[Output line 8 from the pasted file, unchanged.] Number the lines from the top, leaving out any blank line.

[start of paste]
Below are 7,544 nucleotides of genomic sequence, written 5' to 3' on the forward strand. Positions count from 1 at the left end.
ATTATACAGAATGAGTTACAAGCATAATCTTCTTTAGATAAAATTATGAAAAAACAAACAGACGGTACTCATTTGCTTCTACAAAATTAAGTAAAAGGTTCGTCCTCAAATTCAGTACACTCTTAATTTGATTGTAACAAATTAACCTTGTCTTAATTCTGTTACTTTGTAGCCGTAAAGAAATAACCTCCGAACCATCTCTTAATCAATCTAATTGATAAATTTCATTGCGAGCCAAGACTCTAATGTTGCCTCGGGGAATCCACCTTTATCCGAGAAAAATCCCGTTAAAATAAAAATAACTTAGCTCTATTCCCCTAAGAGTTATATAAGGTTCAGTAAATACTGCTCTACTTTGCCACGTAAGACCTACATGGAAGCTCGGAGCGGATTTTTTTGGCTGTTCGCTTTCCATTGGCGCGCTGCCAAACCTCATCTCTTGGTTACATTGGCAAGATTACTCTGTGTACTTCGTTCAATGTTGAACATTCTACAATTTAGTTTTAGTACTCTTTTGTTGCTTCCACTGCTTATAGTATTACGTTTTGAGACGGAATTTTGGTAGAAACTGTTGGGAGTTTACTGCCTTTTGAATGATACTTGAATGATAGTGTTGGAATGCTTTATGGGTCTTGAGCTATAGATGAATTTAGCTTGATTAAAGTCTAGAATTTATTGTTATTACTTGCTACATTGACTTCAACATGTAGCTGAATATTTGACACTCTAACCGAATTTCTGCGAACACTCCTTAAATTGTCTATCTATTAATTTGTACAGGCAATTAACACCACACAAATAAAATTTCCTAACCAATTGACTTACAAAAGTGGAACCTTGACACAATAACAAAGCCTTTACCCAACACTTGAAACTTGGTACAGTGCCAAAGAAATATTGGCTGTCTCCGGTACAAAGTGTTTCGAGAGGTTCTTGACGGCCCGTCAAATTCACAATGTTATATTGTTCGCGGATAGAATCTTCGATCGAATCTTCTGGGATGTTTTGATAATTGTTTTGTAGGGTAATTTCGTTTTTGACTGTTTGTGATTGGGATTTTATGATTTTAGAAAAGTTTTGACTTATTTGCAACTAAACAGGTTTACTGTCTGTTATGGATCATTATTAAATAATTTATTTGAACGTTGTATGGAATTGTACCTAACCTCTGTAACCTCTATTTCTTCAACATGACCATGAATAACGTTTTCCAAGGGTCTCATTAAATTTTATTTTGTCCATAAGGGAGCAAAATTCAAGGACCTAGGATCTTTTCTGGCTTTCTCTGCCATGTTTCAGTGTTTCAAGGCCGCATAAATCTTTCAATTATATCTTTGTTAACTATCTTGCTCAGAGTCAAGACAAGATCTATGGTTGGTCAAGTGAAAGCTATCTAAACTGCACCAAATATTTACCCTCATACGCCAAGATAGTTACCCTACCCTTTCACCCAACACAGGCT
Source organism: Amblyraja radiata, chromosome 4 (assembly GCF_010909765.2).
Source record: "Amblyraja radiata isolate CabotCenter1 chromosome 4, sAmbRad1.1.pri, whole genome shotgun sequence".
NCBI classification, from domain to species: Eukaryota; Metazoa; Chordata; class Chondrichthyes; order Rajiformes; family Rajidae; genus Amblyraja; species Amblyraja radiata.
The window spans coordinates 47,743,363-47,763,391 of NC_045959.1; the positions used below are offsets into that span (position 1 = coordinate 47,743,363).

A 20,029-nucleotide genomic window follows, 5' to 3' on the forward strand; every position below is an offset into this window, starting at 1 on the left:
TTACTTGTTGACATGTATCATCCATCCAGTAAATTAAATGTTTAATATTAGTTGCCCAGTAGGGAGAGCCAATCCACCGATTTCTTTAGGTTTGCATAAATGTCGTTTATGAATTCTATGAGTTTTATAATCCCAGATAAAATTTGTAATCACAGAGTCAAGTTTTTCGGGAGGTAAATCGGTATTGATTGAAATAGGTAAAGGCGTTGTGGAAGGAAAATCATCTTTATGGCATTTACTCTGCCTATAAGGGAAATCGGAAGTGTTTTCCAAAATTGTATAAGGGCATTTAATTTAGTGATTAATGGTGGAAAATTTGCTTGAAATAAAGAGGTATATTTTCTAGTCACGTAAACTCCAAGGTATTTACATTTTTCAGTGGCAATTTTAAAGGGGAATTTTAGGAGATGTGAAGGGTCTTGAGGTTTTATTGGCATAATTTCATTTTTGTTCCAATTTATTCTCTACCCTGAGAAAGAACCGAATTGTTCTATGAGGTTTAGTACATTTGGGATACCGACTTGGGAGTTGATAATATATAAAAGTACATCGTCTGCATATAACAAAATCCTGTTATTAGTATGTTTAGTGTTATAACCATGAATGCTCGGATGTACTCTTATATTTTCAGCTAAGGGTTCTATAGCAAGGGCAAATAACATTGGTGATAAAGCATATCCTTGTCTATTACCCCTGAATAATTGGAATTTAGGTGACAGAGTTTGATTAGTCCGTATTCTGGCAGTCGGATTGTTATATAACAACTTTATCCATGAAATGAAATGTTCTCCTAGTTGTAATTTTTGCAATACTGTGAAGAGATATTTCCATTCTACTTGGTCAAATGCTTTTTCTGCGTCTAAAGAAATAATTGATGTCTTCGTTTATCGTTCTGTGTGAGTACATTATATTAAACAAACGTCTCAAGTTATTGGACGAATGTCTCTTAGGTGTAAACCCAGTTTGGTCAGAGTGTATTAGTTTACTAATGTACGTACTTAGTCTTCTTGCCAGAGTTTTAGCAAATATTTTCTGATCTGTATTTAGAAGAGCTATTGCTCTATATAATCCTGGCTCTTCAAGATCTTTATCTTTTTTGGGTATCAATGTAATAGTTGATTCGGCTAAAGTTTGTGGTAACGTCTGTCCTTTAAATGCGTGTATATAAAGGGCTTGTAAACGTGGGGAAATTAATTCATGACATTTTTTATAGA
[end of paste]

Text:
TTACTTGTTGACATGTATCATCCATCCAGTAAATTAAATGTTTAATATTAGTTGCCCAGTAGGGAGAGCCAATCCACCGATTTCTTTAGGTTTGCATAAATGTCGTTTATGAATTCTATGAGTTTTATAATCCCAGATAAAATTTGTAATCACAGAGTCAAGTTTTTCGGGAGGTAAATCGGTATTGATTGAAATAGGTAAAGGCGTTGTGGAAGGAAAATCATCTTTATGGCATTTACTCTGCCTATAAGGGAAATCGGAAGTGTTTTCCAAAATTGTATAAGGGCATTTAATTTAGTGATTAATGGTGGAAAATTTGCTTGAAATAAAGAGGTATATTTTCTAGTCACGTAAACTCCAAGGTATTTACATTTTTCAGTGGCAATTTTAAAGGGGAATTTTAGGAGATGTGAAGGGTCTTGAGGTTTTATTGGCATAATTTCATTTTTGTTCCAATTTATTCTCTACCCTGAGAAAGAACCGAATTGTTCTATGAGGTTTAGTACATTTGGGATACCGACTTGGGAGTTGATAATATATAAAAGTACATCGTCTGCATATAACAAAATCCTGTTATTAGTATGTTTAGTGTTATAACCATGAATGCTCGGATGTACTCTTATATTTTCAGCTAAGGGTTCTATAGCAAGGGCAAATAACATTGGTGATAAAGCATATCCTTGTCTATTACCCCTGAATAATTGGAATTTAGGTGACAGAGTTTGATTAGTCCGTATTCTGGCAGTCGGATTGTTATATAACAACTTTATCCATGAAATGAAATGTTCTCCTAGTTGTAATTTTTGCAATACTGTGAAGAGATATTTCCATTCTACTTGGTCAAATGCTTTTTCTGCGTCTAAAGAAATAATTGATGTCTTCGTTTATCGTTCTGTGTGAGTACATTATATTAAACAAACGTCTCAAGTTATTGGACGAATGTCTCTTAGGTGTAAACCCAGTTTGGTCAGAGTGTATTAGTTTACTAATGTACGTACTTAGTCTTCTTGCCAGAGTTTTAGCAAATATTTTCTGATCTGTATTTAGAAGAGCTATTGCTCTATATAATCCTGGCTCTTCAAGATCTTTATCTTTTTTGGGTATCAATGTAATAGTTGATTCGGCTAAAGTTTGTGGTAACGTCTGTCCTTTAAATGCGTGTATATAAAGGGCTTGTAAACGTGGGGAAATTAATTCATGACATTTTTTATAGA